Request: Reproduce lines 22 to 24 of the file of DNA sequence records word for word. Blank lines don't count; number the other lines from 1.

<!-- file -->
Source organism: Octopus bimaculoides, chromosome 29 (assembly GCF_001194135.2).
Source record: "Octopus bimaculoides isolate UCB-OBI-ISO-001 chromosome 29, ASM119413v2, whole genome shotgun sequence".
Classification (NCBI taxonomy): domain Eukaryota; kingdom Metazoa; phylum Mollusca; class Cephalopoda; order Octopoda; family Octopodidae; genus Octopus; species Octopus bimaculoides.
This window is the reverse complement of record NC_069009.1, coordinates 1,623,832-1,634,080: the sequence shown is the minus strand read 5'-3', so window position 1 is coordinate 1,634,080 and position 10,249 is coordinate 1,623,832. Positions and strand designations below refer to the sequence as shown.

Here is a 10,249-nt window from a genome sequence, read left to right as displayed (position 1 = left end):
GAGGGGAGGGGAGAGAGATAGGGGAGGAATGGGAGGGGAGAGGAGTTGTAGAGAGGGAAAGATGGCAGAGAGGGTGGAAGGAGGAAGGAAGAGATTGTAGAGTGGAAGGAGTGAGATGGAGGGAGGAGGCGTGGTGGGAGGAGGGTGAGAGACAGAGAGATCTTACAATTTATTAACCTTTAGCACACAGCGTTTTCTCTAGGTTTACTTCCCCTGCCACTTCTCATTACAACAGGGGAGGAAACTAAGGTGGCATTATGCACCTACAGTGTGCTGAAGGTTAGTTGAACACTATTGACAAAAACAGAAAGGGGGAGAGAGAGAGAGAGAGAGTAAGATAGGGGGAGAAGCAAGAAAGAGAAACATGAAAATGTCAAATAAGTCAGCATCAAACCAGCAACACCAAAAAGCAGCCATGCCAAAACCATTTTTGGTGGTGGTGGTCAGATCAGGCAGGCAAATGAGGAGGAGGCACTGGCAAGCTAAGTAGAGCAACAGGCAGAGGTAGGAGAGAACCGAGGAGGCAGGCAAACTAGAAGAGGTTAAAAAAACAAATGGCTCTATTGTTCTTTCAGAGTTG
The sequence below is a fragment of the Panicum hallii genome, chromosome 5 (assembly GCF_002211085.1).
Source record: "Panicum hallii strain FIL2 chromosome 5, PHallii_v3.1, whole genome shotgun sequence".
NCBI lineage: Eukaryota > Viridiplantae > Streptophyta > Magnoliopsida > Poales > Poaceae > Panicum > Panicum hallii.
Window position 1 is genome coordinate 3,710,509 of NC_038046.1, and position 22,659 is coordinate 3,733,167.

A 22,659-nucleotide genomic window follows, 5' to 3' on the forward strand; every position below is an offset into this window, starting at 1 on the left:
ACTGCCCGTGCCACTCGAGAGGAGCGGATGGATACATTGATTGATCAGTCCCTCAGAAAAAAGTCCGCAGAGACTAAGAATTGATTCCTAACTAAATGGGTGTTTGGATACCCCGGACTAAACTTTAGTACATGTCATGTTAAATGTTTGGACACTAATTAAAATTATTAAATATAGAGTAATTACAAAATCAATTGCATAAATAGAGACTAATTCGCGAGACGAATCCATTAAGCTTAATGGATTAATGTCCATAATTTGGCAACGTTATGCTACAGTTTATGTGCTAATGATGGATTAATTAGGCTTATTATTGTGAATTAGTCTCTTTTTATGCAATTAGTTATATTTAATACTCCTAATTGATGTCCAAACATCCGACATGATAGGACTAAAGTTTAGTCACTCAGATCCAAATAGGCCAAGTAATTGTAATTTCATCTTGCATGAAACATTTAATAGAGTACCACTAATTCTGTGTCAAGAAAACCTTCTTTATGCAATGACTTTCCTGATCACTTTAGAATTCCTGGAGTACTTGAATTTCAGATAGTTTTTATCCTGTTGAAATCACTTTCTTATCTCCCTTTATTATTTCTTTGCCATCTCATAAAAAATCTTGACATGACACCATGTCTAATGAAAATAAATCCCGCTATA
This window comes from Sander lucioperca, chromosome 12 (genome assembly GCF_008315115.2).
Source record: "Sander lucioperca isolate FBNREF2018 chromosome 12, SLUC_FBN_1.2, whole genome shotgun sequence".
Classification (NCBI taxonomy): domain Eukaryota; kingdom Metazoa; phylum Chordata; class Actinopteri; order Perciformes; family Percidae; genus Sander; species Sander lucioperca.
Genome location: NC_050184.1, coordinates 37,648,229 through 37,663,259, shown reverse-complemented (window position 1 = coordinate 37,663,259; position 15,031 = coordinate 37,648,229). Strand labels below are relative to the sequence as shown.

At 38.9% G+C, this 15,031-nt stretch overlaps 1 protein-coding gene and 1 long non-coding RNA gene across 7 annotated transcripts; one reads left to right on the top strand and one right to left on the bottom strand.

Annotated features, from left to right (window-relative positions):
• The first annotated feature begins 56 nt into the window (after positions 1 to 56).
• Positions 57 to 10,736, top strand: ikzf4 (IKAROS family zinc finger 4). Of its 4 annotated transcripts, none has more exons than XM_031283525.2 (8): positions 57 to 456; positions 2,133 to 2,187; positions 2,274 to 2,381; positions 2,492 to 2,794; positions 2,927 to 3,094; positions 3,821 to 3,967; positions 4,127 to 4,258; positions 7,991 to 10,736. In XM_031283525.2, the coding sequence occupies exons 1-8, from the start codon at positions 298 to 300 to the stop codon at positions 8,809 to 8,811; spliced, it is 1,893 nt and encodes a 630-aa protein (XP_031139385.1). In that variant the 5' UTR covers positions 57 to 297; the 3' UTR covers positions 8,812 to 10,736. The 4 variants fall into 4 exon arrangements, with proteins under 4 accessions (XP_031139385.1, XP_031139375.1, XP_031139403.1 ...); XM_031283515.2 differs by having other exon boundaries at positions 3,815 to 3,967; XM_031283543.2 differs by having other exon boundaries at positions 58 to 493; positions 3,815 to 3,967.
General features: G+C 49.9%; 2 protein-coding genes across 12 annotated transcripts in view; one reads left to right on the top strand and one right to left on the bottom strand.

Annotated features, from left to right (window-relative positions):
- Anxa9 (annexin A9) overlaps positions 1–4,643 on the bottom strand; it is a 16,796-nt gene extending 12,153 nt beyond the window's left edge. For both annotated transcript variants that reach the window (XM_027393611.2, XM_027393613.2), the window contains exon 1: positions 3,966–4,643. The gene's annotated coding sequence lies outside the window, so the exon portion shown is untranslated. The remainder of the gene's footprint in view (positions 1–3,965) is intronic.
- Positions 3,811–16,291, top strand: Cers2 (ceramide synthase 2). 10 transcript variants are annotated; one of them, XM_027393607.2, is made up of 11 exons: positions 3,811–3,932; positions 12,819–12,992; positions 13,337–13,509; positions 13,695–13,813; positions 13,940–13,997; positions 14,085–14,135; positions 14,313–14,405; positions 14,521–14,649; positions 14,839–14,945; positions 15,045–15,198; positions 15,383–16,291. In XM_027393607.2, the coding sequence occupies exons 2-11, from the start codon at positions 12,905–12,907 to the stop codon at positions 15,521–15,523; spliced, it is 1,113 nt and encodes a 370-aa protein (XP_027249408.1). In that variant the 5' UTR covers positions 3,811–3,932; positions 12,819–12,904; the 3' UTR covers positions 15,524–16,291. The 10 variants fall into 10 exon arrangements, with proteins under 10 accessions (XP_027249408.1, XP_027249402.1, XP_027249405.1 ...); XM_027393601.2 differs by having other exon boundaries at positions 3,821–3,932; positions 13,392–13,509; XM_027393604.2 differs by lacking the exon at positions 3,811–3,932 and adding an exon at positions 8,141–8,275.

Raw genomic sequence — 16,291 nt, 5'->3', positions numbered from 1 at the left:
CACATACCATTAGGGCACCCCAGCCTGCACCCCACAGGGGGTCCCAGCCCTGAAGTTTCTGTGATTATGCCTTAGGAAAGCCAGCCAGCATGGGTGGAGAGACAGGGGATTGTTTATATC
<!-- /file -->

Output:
Annotated features, from left to right (window-relative positions):
- Anxa9 (annexin A9) overlaps positions 1–4,643 on the bottom strand; it is a 16,796-nt gene extending 12,153 nt beyond the window's left edge. For both annotated transcript variants that reach the window (XM_027393611.2, XM_027393613.2), the window contains exon 1: positions 3,966–4,643. The gene's annotated coding sequence lies outside the window, so the exon portion shown is untranslated. The remainder of the gene's footprint in view (positions 1–3,965) is intronic.
- Positions 3,811–16,291, top strand: Cers2 (ceramide synthase 2). 10 transcript variants are annotated; one of them, XM_027393607.2, is made up of 11 exons: positions 3,811–3,932; positions 12,819–12,992; positions 13,337–13,509; positions 13,695–13,813; positions 13,940–13,997; positions 14,085–14,135; positions 14,313–14,405; positions 14,521–14,649; positions 14,839–14,945; positions 15,045–15,198; positions 15,383–16,291. In XM_027393607.2, the coding sequence occupies exons 2-11, from the start codon at positions 12,905–12,907 to the stop codon at positions 15,521–15,523; spliced, it is 1,113 nt and encodes a 370-aa protein (XP_027249408.1). In that variant the 5' UTR covers positions 3,811–3,932; positions 12,819–12,904; the 3' UTR covers positions 15,524–16,291. The 10 variants fall into 10 exon arrangements, with proteins under 10 accessions (XP_027249408.1, XP_027249402.1, XP_027249405.1 ...); XM_027393601.2 differs by having other exon boundaries at positions 3,821–3,932; positions 13,392–13,509; XM_027393604.2 differs by lacking the exon at positions 3,811–3,932 and adding an exon at positions 8,141–8,275.